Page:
–         As a general principle though God’s word is often unexpected (from our perspective) and it is confirmed through repetition of the message

–         God’s word is always consistent with the person of Jesus – for Jesus embodies the word of the Lord – he is God’s word in human form


Samuel certainly wasn’t expecting God to speak to him

–         At that point in time it was outside of his experience

–         Fortunately Eli was present to give Samuel the spiritual direction he needed


God’s ways are not our ways:

You know the more I read the Bible the more it occurs to me how different God and I are

–         For one thing, God is a lot younger than I am

–         He appears to be far more trusting than me – more ‘fierce & free’, willing to take incredible risks

–         I imagine God would find roller coasters and sky diving exciting & fun

–         Whereas I’m too anxious for roller coasters and too grown up for fun

–         I prefer to keep my feet on the ground by going for a quiet walk on the beach or reading a book

–         God loves the whole world in all its wildness and diversity – he is present in the world everywhere, even the dark and dangerous places

–         The reach of my love is not so great however

–         God is uncreated, unlimited and eternally young

–         In contrast I am created, very limited and growing older every day

–         God thinks big – I think small

–         He is in no hurry – I’m always busy

–         He does not need anything from anyone and certainly not from me

–         But I depend on him for my very life & breath

–         I like to be organised ahead of time, with my sermon notes written out almost verbatim and my rosters prepared 3 months in advance

–         God, on the other hand, tends to be more last minute, leaving the future open – I don’t think he uses Excel spreadsheets or rosters either


God and I are very different but we do share one thing in common – Jesus


Why am I telling you this?

–         Well, God’s ways are not our ways

–         If it was up to me I wouldn’t have risked giving a young boy like Samuel such a hard task to do – at least not straight away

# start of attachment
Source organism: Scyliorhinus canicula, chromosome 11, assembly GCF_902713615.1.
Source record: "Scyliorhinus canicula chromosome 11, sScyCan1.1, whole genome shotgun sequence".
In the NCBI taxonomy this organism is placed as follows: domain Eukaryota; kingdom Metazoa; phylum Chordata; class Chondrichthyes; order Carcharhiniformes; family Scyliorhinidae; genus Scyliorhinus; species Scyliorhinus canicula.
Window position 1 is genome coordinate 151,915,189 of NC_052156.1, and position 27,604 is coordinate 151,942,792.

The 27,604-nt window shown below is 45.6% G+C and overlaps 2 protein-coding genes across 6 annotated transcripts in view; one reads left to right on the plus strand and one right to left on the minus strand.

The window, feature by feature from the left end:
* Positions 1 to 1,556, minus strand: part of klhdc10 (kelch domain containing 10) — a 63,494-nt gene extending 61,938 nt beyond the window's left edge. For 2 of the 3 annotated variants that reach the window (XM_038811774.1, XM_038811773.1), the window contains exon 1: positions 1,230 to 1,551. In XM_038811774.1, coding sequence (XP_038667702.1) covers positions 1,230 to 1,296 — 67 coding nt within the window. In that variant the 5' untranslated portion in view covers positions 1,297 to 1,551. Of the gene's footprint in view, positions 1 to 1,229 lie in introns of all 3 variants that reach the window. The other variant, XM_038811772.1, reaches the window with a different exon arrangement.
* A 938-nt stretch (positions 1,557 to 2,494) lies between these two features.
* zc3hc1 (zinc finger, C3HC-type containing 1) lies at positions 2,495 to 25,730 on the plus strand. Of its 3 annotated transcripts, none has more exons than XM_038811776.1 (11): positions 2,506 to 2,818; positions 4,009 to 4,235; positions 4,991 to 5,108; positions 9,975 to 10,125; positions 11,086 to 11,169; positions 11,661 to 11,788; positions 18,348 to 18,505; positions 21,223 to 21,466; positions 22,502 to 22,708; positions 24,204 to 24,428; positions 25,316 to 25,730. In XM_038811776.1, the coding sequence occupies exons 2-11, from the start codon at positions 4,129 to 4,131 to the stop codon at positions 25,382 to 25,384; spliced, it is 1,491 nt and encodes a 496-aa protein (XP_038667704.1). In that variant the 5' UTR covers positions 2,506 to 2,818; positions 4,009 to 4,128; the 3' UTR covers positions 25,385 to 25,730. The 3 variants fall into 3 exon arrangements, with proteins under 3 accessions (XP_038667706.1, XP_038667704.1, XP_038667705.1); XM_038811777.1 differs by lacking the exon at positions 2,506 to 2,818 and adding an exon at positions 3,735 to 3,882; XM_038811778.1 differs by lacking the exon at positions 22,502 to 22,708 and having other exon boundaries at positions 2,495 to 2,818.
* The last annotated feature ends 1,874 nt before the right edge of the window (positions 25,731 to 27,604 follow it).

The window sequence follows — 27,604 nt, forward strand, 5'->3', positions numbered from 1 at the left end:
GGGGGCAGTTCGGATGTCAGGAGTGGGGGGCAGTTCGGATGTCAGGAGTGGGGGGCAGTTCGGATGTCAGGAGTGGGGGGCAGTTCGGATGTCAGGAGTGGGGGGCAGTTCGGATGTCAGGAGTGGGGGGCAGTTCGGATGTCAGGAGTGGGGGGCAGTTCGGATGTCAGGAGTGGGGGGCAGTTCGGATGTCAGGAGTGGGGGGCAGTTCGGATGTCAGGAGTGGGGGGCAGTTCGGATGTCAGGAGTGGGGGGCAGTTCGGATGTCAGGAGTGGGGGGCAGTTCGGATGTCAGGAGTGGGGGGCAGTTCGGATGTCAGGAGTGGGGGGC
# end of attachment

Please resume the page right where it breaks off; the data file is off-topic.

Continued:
–         I would have eased the boy into his work – but not God

–         The Lord throws Samuel into the deep end on his first assignment

–         The very first message God gave Samuel was one of the most difficult of Samuel’s career

–         It was a message of judgment against Eli and his family

–         Basically, God wanted Samuel to tell Eli that the sins of Eli’s unrepentant sons were so bad they could never be forgiven or atoned for

–         Not only that but Eli himself was guilty too for not restraining his sons


That’s a heavy message for a young boy to tell the gentle old man he loves & respects


Now in saying that God threw Samuel in the deep end, I’m not suggesting the Lord is reckless or careless

–         God knew what Samuel could & couldn’t handle

–         God would not have asked Samuel to do this if he thought Samuel wasn’t up for it

–         The point is: sometimes we under-estimate what children can cope with

–         We want to protect them from what seem to us to be harsh realities and difficult truths – and, at times, rightly so

–         But as adults we need wisdom to discern when it is right to shield our kids and when it is better to let them hear the truth

–         In this instance God doesn’t protect Samuel – he doesn’t wrap the boy in cotton wool

–         Instead he gives Samuel the grace he needs to cope with a difficult truth

–         Ironically, that grace comes in the form of Eli


Eli notices that Samuel is avoiding him – which indicates Samuel has something to hide

–         So Eli goes to Samuel and puts a little pressure on him, getting him to release the burden he is carrying by saying, ‘May God deal with you severely if you hide anything from me’

–         A good spiritual director knows when & how to squeeze a person to draw out the truth


With permission to speak freely, Samuel relays God’s message in its entirety & Eli accepts it without getting angry with Samuel or censoring him

–         In this way Eli makes it safe for Samuel to be completely honest in the future

–         We need to do for our kids what Eli did for Samuel – release them from the burdens they carry by making it safe for them to be honest with us


It is not always easy to hand over tasks to others

–         Generosity towards those who are called to replace us is a real sign of grace [1]

–         God had clearly rejected Eli’s family and chosen Samuel to be his spokesperson to Israel

–         Samuel demonstrated integrity in speaking the truth of God’s message

–         And Eli demonstrated grace in making room for Samuel



God’s ways are not our ways – which is just as well

–         He uses an inexperienced youth and a tired old priest to work out his purposes – such an unexpected combination



[1] Mary Evans, ‘The Message of Samuel’, page 37.